Question: There was a Buddhist son, whose Father, a non-Buddhist but traditional old Chinese man passed away. His non-Buddhist wake of another religion was held at his his second son’s place. The Mother wanted to play Amituofo’s name using a Nianfoji (Buddha-chanting device) to urge Nianfo (mindfulness of Amituofo). Is this appropriate?
Answer: This is good, but even better is if someone dear (e.g. the family member/s) Nianfo near the deceased’s body sincerely, using these guidelines: http://purelanders.com/2013/11/07/how-to-share-the-power-of-merits-guidance/ (How To Share The Power Of Merits & Guidance).
Q: However, as the wake was at the non-Buddhist son’s home, the family there might not like the chanting, and since the Father seemed to be not affiliated with Buddhism when alive, the Buddhist son advised his Mother against chanting. What do you think?
A: Such advice is unskilful due to these reasons –  The Father was not of the second son’s faith anyway, which makes adhering to a Buddhism-free funeral not compulsory. If there was forced bedside conversion, it does not count as actual embracing of a any faith.  The Mother, being the spouse and only parent of both sons, should have the final say on what should be done.  Traditional old Chinese folks, including the Father, are usually okay with Amituofo’s name being played, as Amituofo is very much a part of Chinese culture.
 It was probably the second son who insisted on a non-Buddhist funeral of his personal preference, without respecting his Father’s traditional beliefs which by default slants towards  above.  Nianfo is especially crucial to help the Father have the best rebirth, away from all suffering – which is what everyone in the family wishes, including the sons, Mother and Father himself.  There seems to be no sign of conflict, other than the Buddhist son’s self-imagined possibility? The Mother’s decision should be respected after reflecting upon these 6 points. In the first place, it would had been better for the Mother and first son to be more assertive, to take charge of the whole funeral, if they really wanted to more efficiently help the Father.
Q: Is it not better to refrain from Nianfo to ensure harmony during the wake for peaceful rebirth if the deceased is not yet reborn, as it might cause aversion to the Father if he is not receptive?
A: We must remember that a funeral is for welfare of the deceased, not so much the survivors. There is actually lower chance of a peaceful rebirth if the funeral’s style is held against the more accustomed traditional beliefs of the deceased. Nianfo is already minimal but crucial practice. The Mother (being the head of the family) and first son could turn on the Nianfoji and chant near the Father’s body sincerely. If someone objects, there can be discussion based on the 6 points above. Only if proven that Nianfo is not welcomed, should there be silent chanting near the deceased.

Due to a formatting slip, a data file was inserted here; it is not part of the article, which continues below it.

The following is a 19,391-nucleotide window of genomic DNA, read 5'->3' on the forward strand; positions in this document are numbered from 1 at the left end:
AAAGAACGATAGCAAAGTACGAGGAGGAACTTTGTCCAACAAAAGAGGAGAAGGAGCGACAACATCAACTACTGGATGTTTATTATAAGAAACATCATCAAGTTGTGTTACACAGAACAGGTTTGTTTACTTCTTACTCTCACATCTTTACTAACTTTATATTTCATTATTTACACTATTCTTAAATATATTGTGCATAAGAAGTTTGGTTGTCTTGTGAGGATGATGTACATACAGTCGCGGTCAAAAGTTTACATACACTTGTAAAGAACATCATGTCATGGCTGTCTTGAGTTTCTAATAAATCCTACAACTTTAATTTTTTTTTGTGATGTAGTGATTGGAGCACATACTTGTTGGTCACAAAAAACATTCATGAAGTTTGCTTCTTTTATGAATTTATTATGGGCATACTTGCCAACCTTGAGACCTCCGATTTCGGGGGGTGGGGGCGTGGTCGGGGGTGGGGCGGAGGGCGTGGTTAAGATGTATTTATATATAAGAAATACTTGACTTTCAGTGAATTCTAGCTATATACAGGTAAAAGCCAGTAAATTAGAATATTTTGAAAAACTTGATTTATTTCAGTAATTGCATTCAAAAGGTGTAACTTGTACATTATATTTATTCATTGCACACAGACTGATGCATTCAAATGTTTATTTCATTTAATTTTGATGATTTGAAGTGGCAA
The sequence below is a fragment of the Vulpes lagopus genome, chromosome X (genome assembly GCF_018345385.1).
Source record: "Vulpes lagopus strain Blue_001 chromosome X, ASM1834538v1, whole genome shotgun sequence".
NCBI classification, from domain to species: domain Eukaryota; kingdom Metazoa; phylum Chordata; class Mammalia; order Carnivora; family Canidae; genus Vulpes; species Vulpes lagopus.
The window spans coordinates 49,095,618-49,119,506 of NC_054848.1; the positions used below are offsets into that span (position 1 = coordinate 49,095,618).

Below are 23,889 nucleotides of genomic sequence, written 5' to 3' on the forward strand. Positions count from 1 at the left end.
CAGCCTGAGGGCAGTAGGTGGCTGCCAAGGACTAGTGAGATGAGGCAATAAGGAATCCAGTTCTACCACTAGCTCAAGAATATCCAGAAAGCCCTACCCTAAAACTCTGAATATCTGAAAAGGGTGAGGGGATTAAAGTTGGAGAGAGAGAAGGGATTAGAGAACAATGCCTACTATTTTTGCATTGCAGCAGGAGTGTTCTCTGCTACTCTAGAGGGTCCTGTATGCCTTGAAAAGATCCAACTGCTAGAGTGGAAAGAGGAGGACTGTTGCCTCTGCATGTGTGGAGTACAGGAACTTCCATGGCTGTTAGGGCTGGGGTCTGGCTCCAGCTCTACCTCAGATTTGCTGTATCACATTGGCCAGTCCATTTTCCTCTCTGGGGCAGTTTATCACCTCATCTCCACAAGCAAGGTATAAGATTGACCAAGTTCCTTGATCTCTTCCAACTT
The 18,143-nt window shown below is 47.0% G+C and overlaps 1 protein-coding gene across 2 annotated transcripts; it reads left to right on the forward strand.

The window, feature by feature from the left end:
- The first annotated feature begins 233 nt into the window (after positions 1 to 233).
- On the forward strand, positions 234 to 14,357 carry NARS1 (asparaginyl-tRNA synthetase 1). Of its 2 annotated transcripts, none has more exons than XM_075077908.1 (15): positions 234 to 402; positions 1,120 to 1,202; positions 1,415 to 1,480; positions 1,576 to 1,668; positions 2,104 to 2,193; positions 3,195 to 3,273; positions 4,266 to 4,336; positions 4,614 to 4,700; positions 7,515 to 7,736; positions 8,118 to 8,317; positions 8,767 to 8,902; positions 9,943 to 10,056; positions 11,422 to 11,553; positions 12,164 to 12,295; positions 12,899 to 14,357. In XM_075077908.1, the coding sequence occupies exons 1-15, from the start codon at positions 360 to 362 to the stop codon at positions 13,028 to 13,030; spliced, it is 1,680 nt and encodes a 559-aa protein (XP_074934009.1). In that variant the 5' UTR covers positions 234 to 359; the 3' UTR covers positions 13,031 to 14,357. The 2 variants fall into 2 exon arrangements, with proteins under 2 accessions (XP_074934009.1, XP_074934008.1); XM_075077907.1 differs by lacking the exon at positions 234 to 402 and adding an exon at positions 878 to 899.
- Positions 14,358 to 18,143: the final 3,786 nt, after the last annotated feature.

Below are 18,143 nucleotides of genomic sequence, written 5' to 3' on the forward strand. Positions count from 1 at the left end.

Even if the deceased was a non-Buddhist, there should still be Nianfo (silently at least) to encourage the person to Nianfo to reach Pure Land, instead of clinging to the possibly wrong assumption that the deceased might have adequate personal practice and external assistance to have a good rebirth. There are some who become wandering spirits because they expected the dieties they believe in to bring them to a better place, when due to lack of personal good karma and receiving power (or non-existence) of those believed in, this might not happen at all. As such, Nianfo is always a must. It should even be done silently and discreetly at non-Buddhist funerals to guide the deceased, so as to not show disrespect to the hosts. If not, visiting such wakes does not benefit the deceased directly at all.
Q: There are still many old Chinese folks without proper Dharma education, who shun the subject of death, having the misconception that Amituofo is linked only to death, instead of also being a source of blessings in this and the next life. Thus, they might not like to hear Amituofo’s name when alive. If such habitual thoughts remain after death, will they cause the deceased to continue shunning Nianfo and even create negative karma due to aversion?
A: Such old folks should know by then that they are already deceased. Even if not, it is definitely time for them the realise so. As such, this is when it is appropriate to re-introduce them to Amituofo. When Nianfo is practised sincerely by the survivors, the deceased, if around, will sense the blissful protective blessings of Amituofo. They will be less likely to have aversion. This is why personal ‘live’ sincere chanting by family members is important – to more effectively touch and transform the minds of the deceased, to urge them to also sincerely Nianfo.
As we cannot read the minds, there is no point assuming the deceased might be unhappy. What matters is to do our best to guide the deceased during their final and most dangerous moments before rebirth. Dedicating merits from Nianfo to the deceased once in a while can help the deceased to realise the goodness of Amituofo and Nianfo too.